From Souls to Goals: The sub-genre birthed by Dark Souls
Where’s the difficulty gone?
Difficulty is a subject that is somewhat glazed over in modern day video games. Games are getting “easy mode” difficulty options and as well as the gameplay becoming more based on a multiplayer experience rather than a story driven single player. Because of this shift into multiplayer games, a game’s difficulty can almost be considered completely random. For example, take games like Fifa, COD, or Battlefield you can join a multiplayer game and be instantly put against an entire enemy team that has collectively put more hours into the multiplayer than times I’ve rage quit games while researching this topic (trust me.. that’s a lot).
On the flip side, you could be put against a team of people that have only just bought the game and are considered to be “noobs” or “newbs” (new players) making the game a complete cakewalk. It’s this constant RNG of proxy difficulty that makes developers that try to do something different so refreshing to the industry.
Even when venturing into the old fashioned and some what outdated recipe of a single player story, developers are still keen to keep their audience playing. Things like constant checkpoints and safe zones are added to the omnipresent save game button and the little to no penalty of death. You know, the one that flashes up on our screens before our hero’s even learned to tie their shoelaces? Take the “bloody screen, so realistic” internet joke that was around for a while, it was proof that while many military based shooters boast about their realism, there’s always the addition of regenerating health and impenetrable walls to hide behind while you call your folks back home for some much-needed words of support.
If this 21-year-old is starting to sound like a grumpy old man sat in his arm chair yearning for the glory days, it’s only because that, in my opinion, the industry has become dry and stale with its yearly re-releases of the same games with newer graphics. There’s definitely still a place for people that want to sit alone on a sofa in their underwear playing through a decent story line and enjoying an afternoon of pure immersion. So, with all these triple A re-hashes flooding in and their popularity only increasing, you may wonder is there a saving grace?
Enter Demon Souls, stage left.
On February 5th, 2009, a company called FromSoftware released Demon Souls. Demon Souls was a spiritual successor to the King’s Field series. It was a 3rd person, RPG with a focus on a tactical and slow paced combat. It was well known for its solid fighting mechanics and dark, creepy art style as well as its famous (or sometimes infamous) boss fights. The game was praised for its high difficulty level and in depth, rich lore with many critics actually noting it as a definite challenge. With its punishing death mechanics along side the scarce and widely spaced checkpoints, Demon Souls was doing something that not many games had done, it was hard.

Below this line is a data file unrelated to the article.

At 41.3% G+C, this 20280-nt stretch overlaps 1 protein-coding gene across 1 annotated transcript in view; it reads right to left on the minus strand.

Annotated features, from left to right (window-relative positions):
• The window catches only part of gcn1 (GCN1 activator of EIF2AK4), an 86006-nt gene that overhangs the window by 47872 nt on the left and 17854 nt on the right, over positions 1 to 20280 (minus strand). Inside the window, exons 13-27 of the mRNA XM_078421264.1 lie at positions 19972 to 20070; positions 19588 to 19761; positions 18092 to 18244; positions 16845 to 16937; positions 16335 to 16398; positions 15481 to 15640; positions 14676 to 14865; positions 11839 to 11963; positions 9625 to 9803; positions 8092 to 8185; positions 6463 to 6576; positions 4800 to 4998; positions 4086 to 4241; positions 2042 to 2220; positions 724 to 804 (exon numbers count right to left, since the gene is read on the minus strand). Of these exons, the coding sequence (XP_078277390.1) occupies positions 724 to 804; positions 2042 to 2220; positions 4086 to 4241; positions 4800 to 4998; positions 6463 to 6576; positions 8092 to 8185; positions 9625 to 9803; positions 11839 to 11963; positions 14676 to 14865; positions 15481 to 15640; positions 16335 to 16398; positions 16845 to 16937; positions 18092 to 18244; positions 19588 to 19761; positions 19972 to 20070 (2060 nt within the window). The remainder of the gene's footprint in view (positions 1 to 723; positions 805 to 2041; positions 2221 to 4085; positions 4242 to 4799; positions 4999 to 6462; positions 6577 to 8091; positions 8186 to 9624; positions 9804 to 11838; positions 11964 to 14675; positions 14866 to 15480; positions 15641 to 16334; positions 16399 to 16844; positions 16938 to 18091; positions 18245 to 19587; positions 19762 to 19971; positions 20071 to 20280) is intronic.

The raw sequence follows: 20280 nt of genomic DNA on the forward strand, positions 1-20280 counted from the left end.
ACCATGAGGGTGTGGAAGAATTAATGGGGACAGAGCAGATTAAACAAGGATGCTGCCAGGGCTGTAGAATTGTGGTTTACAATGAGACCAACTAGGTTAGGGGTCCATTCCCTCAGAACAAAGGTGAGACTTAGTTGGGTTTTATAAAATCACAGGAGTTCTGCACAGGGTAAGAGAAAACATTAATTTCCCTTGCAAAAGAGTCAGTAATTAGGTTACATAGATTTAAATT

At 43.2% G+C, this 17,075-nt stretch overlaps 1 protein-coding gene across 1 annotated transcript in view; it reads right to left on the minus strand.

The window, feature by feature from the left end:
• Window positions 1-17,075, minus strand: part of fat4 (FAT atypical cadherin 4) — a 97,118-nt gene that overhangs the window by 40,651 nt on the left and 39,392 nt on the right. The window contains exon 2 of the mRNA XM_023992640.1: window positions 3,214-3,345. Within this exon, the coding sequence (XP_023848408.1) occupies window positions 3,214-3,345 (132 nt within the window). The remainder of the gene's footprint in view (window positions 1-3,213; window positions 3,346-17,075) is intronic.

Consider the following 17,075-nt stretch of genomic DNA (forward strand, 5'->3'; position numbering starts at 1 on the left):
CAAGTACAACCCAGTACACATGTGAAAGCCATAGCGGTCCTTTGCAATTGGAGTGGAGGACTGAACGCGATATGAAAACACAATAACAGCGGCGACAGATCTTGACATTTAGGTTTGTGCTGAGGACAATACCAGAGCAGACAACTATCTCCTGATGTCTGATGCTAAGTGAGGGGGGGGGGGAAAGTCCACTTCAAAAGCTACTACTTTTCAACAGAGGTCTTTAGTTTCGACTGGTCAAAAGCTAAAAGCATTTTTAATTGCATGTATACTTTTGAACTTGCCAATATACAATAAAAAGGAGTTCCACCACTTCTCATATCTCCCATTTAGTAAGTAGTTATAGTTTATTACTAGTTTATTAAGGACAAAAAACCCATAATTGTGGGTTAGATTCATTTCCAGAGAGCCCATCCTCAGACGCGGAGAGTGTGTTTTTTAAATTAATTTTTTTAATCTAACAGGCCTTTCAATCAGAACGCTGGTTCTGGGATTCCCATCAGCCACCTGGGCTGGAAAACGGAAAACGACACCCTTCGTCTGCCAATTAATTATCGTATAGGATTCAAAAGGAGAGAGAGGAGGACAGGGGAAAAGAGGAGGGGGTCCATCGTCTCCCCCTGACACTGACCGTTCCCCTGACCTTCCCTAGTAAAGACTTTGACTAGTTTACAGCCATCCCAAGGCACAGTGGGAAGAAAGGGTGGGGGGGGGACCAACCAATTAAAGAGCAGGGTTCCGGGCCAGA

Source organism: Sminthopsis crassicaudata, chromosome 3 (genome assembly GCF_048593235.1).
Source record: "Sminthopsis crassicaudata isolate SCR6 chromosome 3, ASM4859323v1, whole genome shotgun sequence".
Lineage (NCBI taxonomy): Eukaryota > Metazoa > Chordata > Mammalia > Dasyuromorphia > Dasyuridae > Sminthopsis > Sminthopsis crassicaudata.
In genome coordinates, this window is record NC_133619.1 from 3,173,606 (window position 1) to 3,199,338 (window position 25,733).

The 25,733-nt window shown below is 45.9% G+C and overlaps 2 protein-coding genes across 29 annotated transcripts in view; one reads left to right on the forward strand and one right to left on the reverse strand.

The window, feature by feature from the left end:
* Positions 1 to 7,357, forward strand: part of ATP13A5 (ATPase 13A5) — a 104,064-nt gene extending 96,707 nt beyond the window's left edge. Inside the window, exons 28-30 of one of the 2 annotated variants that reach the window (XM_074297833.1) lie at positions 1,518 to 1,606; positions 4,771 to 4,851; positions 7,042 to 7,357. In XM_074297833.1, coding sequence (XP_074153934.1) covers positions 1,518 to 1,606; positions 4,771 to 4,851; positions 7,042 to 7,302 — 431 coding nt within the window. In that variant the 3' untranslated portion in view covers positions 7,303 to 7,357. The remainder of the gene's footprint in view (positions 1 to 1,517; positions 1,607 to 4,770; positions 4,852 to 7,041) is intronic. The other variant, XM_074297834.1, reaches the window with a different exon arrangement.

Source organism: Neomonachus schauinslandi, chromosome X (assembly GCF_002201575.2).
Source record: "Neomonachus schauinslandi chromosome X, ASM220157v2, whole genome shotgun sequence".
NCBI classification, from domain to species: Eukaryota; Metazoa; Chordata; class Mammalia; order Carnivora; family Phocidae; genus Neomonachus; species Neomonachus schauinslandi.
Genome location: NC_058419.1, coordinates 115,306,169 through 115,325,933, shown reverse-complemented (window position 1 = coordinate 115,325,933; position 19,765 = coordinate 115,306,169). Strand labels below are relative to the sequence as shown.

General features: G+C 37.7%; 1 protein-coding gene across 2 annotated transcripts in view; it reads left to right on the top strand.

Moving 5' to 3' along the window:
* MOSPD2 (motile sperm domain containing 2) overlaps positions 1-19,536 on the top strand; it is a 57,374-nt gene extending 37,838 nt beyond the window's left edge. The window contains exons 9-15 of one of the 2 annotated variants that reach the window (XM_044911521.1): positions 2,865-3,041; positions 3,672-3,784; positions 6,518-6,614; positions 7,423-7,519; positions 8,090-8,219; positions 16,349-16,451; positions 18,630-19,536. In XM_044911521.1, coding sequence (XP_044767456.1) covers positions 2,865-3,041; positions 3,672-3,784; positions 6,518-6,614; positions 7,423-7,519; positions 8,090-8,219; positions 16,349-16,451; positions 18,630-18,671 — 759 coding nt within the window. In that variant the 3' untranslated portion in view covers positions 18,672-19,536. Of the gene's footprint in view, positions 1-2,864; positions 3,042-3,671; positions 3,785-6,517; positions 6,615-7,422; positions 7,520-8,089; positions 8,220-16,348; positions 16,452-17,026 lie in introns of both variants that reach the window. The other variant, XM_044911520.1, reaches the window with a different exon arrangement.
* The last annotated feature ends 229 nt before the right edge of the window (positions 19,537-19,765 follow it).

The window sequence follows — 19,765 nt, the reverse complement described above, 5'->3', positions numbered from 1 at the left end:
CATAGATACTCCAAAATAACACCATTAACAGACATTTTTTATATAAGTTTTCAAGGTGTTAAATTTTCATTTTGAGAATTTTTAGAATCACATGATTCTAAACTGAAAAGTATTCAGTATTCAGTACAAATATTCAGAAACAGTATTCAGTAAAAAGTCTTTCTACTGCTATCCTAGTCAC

Demon Souls was built to be hard and not like “oh I’ve died, its okay, let me respawn with everything I’ve collected thus far” oh no, Demon Souls taunted players and scoffed at any inability to defeat even the most simple of enemies. It would strip you of all souls (this was the games XP and currency) gained so far, force you back to a checkpoint and make you trudge through the same section of the game again and again until you’d eventually over come it. This, paired with its dark, depressing art style and freaky, ever respawning enemies made progressing in Demon Souls feel like watching a Tim Burton directed Groundhog Day.
Although somewhat overlooked by many, FromSoftware would revive this recipe in the form Dark Souls. Two years later, on September 22nd, 2011 FromSoftware would release their newest game. At its core, Dark Souls was its successor. This time around FromSoftware had gotten more attention. Dark Souls had received a following from fans both old and new.
Partnered with Namco Bandai, their yearly financial report stated that the game sold over 1 million units in the United States and Europe by March 2012. FromSoftware also announced in April 2013 that the game had doubled those units worldwide. With sales figures rising and Dark Souls gathering quite the large player base, developers (mainly indie developers) reveled in the popularity of this fresh take on video games and began the creation of their own, personalized take on Dark Souls.
These games, after time, were branded as “souls-like”.
What is a souls-like?
A souls-like game is a newer type of genre. One that takes deeply from the games in the Souls series. These games take some of the main points of interest from a Souls game but it puts developers own spin on it. The games will usually follow the same pattern of progression that the Souls series do, going from checkpoint to checkpoint as the player learns, adapts, and survives. These games will often have an increased difficulty and death penalty such as loss of strength, maximum health, and/or currency/XP including having to restart the area with most, if not, all enemies respawned.